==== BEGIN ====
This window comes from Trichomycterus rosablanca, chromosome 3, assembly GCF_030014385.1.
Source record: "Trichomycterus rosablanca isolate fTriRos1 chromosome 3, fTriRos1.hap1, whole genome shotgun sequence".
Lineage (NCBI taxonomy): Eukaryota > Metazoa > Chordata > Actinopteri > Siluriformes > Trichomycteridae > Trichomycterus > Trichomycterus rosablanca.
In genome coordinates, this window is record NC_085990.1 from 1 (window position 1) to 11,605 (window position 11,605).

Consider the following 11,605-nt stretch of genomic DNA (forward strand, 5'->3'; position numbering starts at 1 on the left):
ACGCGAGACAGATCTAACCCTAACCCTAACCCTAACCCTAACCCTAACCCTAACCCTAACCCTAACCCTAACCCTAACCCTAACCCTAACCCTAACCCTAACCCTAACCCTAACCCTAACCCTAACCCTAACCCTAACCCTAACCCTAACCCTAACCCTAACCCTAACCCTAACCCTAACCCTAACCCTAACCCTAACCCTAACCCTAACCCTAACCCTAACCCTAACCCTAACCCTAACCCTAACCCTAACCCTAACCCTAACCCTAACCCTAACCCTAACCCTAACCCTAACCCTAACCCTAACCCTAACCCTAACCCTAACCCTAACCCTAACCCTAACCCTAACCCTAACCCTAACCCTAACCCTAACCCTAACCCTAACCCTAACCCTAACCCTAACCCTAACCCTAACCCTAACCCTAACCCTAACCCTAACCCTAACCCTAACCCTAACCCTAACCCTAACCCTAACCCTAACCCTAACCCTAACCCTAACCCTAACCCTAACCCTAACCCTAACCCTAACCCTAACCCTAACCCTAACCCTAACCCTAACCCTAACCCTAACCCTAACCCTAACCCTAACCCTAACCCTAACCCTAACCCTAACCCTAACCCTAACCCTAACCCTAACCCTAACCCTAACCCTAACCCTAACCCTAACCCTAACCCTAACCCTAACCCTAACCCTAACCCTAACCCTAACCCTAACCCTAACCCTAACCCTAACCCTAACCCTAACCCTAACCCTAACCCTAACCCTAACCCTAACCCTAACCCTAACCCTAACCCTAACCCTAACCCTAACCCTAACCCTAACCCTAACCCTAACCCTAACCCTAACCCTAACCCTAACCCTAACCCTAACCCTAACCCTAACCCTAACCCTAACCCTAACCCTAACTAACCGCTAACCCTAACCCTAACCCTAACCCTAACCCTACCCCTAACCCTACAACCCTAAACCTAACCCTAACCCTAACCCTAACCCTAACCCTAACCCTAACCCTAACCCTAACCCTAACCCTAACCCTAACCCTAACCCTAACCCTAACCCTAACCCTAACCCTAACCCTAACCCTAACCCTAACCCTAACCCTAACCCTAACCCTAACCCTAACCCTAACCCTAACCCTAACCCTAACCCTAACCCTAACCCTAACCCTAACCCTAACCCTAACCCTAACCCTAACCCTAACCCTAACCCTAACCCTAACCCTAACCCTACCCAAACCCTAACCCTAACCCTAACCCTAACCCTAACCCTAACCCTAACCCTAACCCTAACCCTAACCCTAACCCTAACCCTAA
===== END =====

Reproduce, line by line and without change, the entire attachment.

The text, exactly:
This window comes from Trichomycterus rosablanca, chromosome 3, assembly GCF_030014385.1.
Source record: "Trichomycterus rosablanca isolate fTriRos1 chromosome 3, fTriRos1.hap1, whole genome shotgun sequence".
Lineage (NCBI taxonomy): Eukaryota > Metazoa > Chordata > Actinopteri > Siluriformes > Trichomycteridae > Trichomycterus > Trichomycterus rosablanca.
In genome coordinates, this window is record NC_085990.1 from 1 (window position 1) to 11,605 (window position 11,605).

Consider the following 11,605-nt stretch of genomic DNA (forward strand, 5'->3'; position numbering starts at 1 on the left):
ACGCGAGACAGATCTAACCCTAACCCTAACCCTAACCCTAACCCTAACCCTAACCCTAACCCTAACCCTAACCCTAACCCTAACCCTAACCCTAACCCTAACCCTAACCCTAACCCTAACCCTAACCCTAACCCTAACCCTAACCCTAACCCTAACCCTAACCCTAACCCTAACCCTAACCCTAACCCTAACCCTAACCCTAACCCTAACCCTAACCCTAACCCTAACCCTAACCCTAACCCTAACCCTAACCCTAACCCTAACCCTAACCCTAACCCTAACCCTAACCCTAACCCTAACCCTAACCCTAACCCTAACCCTAACCCTAACCCTAACCCTAACCCTAACCCTAACCCTAACCCTAACCCTAACCCTAACCCTAACCCTAACCCTAACCCTAACCCTAACCCTAACCCTAACCCTAACCCTAACCCTAACCCTAACCCTAACCCTAACCCTAACCCTAACCCTAACCCTAACCCTAACCCTAACCCTAACCCTAACCCTAACCCTAACCCTAACCCTAACCCTAACCCTAACCCTAACCCTAACCCTAACCCTAACCCTAACCCTAACCCTAACCCTAACCCTAACCCTAACCCTAACCCTAACCCTAACCCTAACCCTAACCCTAACCCTAACCCTAACCCTAACCCTAACCCTAACCCTAACCCTAACCCTAACCCTAACCCTAACCCTAACCCTAACCCTAACCCTAACCCTAACCCTAACCCTAACCCTAACCCTAACCCTAACCCTAACCCTAACCCTAACCCTAACCCTAACCCTAACCCTAACCCTAACCCTAACCCTAACCCTAACCCTAACCCTAACCCTAACCCTAACCCTAACCCTAACCCTAACCCTAACCCTAACCCTAACCCTAACCCTAACCCTAACCCTAACTAACCGCTAACCCTAACCCTAACCCTAACCCTAACCCTACCCCTAACCCTACAACCCTAAACCTAACCCTAACCCTAACCCTAACCCTAACCCTAACCCTAACCCTAACCCTAACCCTAACCCTAACCCTAACCCTAACCCTAACCCTAACCCTAACCCTAACCCTAACCCTAACCCTAACCCTAACCCTAACCCTAACCCTAACCCTAACCCTAACCCTAACCCTAACCCTAACCCTAACCCTAACCCTAACCCTAACCCTAACCCTAACCCTAACCCTAACCCTAACCCTAACCCTAACCCTAACCCTAACCCTAACCCTACCCAAACCCTAACCCTAACCCTAACCCTAACCCTAACCCTAACCCTAACCCTAACCCTAACCCTAACCCTAACCCTAACCCTAA